Rapid population growth has seen another billion humans added to world population in just the 11 years since 2011. In tandem with dramatic economic growth and accelerating climate change, these are placing unbearable pressures on the biosphere, foreshadowing a near future of famines, forced migration, economic collapse and endless conflict, as I outlined in the Business Post in late November.
FRITZ HABER is hardly a household name, yet the German chemist’s invention in the first decade of the 20th century arguably changed the course of human history.
His breakthrough was in creating ammonia, or chemical nitrogen. Initially, it allowed Germany to continue to produce explosives as well as fertilisers, after the British had imposed a naval blockade during World War I.
Haber also developed chlorine as a poison gas, which the German army deployed to deadly effect along the Western Front. Despite this, in 1918 he received the Nobel prize for chemistry for his invention, known as the Haber-Bosch ammonia process.
Prior to the industrial revolution, the human population had never exceeded 600 million. Having risen sharply during the 19th century, by the first decade of the 20th, it had plateaued at around 1.6 billion. The limiting factor was food production, which at the time depended heavily for fertiliser on limited supplies of animal manures and guano, a nitrogen-rich excrement from sea birds.
The Haber-Bosch process enabled the mass production of cheap agricultural fertilisers, and with it, an explosive expansion in human population far beyond what had been long understood to be the maximum carrying capacity of the planet.
Were it not for Haber’s invention, in all likelihood at least five of the eight billion people alive today would never have been born, and only a fraction of the more than 100 billion livestock in the world today could exist.
Half of all the habitable land on Earth is now used to feed our vast livestock herds, and for crop production for direct human consumption. The impacts on the biosphere have been profound.
Since the advent of human civilisation, an estimated 83 per cent of wild mammals have been lost. Some 70 per cent of all birds on Earth today are poultry and just 4 per cent of the world’s mammals are wild – humans and our livestock make up the other 96 per cent, according to a major assessment published in 2018.
Every day, around half a million babies are born worldwide. This number exceeds all the surviving great apes in the world today. “Humans are 10,000 times more common than we should be, according to the rules of the animal kingdom,” Professor Steve Jones, a British geneticist, has said.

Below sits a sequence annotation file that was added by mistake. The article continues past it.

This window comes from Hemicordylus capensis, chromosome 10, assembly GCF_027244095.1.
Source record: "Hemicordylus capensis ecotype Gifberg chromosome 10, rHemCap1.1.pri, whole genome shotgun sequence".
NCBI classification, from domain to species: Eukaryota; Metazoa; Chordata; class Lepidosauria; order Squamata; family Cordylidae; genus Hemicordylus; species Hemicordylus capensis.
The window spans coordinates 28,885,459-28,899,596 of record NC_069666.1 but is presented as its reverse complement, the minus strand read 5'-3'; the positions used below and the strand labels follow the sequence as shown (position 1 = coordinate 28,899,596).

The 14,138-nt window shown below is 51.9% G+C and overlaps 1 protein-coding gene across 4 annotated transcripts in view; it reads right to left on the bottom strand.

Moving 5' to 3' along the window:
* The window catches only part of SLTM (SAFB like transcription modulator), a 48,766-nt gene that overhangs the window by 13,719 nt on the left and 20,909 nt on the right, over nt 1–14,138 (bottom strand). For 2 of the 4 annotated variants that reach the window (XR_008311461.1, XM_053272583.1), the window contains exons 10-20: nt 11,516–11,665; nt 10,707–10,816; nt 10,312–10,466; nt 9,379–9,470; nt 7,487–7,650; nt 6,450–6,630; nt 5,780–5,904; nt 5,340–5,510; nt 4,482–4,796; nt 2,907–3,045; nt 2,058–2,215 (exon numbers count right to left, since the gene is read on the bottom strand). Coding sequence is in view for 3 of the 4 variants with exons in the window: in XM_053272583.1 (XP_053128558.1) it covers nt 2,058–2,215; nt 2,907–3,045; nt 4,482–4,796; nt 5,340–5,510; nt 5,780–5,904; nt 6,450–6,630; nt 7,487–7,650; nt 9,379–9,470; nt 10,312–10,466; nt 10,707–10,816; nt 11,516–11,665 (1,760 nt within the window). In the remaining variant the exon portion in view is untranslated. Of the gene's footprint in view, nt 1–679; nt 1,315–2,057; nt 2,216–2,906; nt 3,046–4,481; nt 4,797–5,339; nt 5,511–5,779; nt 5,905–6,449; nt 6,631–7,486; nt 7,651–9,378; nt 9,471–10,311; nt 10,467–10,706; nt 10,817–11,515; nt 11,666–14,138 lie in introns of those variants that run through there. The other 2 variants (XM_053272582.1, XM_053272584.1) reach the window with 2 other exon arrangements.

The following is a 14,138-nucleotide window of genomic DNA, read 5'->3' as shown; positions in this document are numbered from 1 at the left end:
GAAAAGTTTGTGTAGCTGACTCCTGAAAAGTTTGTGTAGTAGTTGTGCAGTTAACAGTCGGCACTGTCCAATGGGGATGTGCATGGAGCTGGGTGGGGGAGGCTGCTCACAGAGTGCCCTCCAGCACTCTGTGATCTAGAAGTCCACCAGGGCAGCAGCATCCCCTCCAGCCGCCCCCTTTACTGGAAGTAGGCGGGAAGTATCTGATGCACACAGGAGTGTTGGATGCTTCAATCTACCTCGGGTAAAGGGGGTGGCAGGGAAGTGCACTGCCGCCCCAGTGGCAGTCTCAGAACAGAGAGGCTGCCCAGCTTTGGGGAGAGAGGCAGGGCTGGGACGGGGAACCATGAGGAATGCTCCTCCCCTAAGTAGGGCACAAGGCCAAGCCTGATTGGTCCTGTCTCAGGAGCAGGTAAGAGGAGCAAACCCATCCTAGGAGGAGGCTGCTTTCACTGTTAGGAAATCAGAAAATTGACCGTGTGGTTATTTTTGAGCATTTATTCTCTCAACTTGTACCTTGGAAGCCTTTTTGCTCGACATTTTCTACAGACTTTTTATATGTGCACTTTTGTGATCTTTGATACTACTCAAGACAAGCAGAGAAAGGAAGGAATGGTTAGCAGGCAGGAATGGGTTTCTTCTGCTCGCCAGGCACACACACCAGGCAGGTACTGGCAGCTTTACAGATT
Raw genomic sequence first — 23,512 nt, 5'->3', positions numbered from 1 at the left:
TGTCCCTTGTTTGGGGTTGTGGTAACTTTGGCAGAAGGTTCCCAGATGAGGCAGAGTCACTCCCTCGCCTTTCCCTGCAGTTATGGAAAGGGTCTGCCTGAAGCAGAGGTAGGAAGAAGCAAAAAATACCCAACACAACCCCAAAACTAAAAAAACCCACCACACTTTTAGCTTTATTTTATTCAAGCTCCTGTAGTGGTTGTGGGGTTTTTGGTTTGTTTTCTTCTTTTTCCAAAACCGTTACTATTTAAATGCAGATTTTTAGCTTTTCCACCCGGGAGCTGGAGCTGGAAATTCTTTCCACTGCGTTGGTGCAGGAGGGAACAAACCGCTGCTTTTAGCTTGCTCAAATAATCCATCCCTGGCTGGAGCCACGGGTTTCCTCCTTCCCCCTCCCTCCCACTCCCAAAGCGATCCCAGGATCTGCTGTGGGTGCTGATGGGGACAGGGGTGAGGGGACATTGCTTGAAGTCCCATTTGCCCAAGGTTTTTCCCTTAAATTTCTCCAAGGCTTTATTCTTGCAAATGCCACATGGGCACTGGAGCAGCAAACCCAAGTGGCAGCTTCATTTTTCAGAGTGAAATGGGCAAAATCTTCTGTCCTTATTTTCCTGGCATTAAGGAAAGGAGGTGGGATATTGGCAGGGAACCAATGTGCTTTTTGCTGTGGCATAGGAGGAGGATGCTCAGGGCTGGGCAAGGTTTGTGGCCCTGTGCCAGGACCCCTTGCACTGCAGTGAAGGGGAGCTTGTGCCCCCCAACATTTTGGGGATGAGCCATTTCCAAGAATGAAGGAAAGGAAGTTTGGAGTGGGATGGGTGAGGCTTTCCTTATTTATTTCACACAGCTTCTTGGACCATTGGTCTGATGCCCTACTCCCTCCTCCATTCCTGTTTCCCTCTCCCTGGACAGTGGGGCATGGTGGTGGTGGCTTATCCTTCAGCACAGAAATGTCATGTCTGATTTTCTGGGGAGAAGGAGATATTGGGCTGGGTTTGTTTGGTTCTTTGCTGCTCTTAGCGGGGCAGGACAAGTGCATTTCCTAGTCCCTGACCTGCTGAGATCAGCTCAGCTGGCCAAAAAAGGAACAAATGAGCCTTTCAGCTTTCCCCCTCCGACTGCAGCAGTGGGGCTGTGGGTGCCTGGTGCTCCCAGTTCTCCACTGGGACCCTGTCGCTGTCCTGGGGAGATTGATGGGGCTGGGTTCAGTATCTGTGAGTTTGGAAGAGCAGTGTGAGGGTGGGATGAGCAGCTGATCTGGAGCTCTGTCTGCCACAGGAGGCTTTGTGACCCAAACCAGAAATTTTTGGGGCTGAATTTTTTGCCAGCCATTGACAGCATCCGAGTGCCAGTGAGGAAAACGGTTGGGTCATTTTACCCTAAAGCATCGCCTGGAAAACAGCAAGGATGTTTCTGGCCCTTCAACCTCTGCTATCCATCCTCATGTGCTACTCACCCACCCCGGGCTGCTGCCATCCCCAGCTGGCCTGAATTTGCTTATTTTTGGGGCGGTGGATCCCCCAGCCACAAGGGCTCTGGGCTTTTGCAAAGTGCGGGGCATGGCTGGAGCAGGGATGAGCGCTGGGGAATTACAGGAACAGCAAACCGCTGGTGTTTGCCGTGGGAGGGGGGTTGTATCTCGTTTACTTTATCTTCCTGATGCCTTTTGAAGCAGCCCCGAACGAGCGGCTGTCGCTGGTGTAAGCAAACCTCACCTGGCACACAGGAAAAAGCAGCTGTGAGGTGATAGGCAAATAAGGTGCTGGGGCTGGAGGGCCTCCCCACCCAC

Humanity’s evolutionary success has revolved around sequestering resources and vanquishing predators, from the largest to the microscopic, which had for millennia held our numbers in check and in balance with other species.
Our ability to exploit the almost god-like energy embedded in fossil fuels, in tandem with our creation of artificial nitrogen allowed one species, at least for a while, to slip the shackles of its evolutionary niche and rapidly establish an astonishing planetary hegemony.
Since 2011, it has taken just 11 years for the global population to increase by a billion – the equivalent of adding the entire population of Germany every year since. While the population growth rate is slowing, its sheer momentum means that, barring calamities, there will likely be close to ten billion people alive later this century.
However, one paradox that we as a species have never fully squared is that exponential growth both in human numbers and in our resource consumption is manifestly incompatible with the finite limits of a single planet.
While many countries have now reached zero population growth, or are in slight decline, the regions where growth is fastest, including sub-Saharan Africa and south-east Asia, are also among the most vulnerable to the impacts of a rapidly warming planet.
On current trends, global food production is set to drop by at least a third by 2050 as a result of climate breakdown, a senior UN official told the COP27 conference in Egypt last week. This tallies with scientific estimates of up to a billion people being forced to migrate by mid-century due to extreme temperatures, coastal inundation, famines and widespread desertification.
While the world’s poor have contributed almost nothing to the climate crisis, they are already suffering disproportionately from its impacts. There is egregious carbon inequality in the fact that the world’s richest 1 per cent account for more than twice the total emissions of the poorest four billion.
Since 1950, the global economy has grown eightfold, far outstripping population increase and lifting many out of poverty, yet the fruits of this economic El Dorado have been very unevenly distributed.
Over 250 million girls and women worldwide do not have access to contraception services and as a result, more than half of all pregnancies every year are unplanned. Strong investment in meeting this need would be a highly cost-effective and humane way of easing pressure on humanity and the natural world.
While the benefits of stabilising and beginning to reverse human population growth to ease the burgeoning global food crisis are obvious, scientific evidence on the related need to decisively shift away from livestock-based agriculture is equally clear. Today, four fifths of the world’s farmland is dedicated to livestock production, yet this creates less than a fifth of global food calories and only a third of protein.
Efforts to feed ten billion humans in a climate-altered future without destroying what remains of the natural world will be among the greatest challenges of the coming decades. Unless it is accompanied by a rapid transition towards mainly plant-based diets, our shared future may well be one of global hunger and chaos as ecosystems fail and societies collapse.